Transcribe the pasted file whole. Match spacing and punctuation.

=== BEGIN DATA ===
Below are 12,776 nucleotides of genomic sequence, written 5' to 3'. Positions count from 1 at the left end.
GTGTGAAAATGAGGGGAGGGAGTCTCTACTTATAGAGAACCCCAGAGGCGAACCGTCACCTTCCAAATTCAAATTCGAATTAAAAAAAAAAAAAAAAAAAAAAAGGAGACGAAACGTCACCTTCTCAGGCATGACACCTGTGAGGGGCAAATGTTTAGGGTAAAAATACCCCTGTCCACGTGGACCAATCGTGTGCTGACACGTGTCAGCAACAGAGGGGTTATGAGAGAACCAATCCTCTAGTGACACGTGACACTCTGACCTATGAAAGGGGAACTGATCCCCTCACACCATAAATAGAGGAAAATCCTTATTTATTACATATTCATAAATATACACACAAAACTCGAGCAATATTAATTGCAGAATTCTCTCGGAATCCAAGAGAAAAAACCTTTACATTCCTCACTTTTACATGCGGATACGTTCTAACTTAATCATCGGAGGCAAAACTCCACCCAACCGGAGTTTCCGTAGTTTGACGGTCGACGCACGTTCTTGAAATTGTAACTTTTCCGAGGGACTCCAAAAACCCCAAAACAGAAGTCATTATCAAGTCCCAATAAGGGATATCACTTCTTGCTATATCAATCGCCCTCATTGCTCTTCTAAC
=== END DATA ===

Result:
Below are 12,776 nucleotides of genomic sequence, written 5' to 3'. Positions count from 1 at the left end.
GTGTGAAAATGAGGGGAGGGAGTCTCTACTTATAGAGAACCCCAGAGGCGAACCGTCACCTTCCAAATTCAAATTCGAATTAAAAAAAAAAAAAAAAAAAAAAAGGAGACGAAACGTCACCTTCTCAGGCATGACACCTGTGAGGGGCAAATGTTTAGGGTAAAAATACCCCTGTCCACGTGGACCAATCGTGTGCTGACACGTGTCAGCAACAGAGGGGTTATGAGAGAACCAATCCTCTAGTGACACGTGACACTCTGACCTATGAAAGGGGAACTGATCCCCTCACACCATAAATAGAGGAAAATCCTTATTTATTACATATTCATAAATATACACACAAAACTCGAGCAATATTAATTGCAGAATTCTCTCGGAATCCAAGAGAAAAAACCTTTACATTCCTCACTTTTACATGCGGATACGTTCTAACTTAATCATCGGAGGCAAAACTCCACCCAACCGGAGTTTCCGTAGTTTGACGGTCGACGCACGTTCTTGAAATTGTAACTTTTCCGAGGGACTCCAAAAACCCCAAAACAGAAGTCATTATCAAGTCCCAATAAGGGATATCACTTCTTGCTATATCAATCGCCCTCATTGCTCTTCTAAC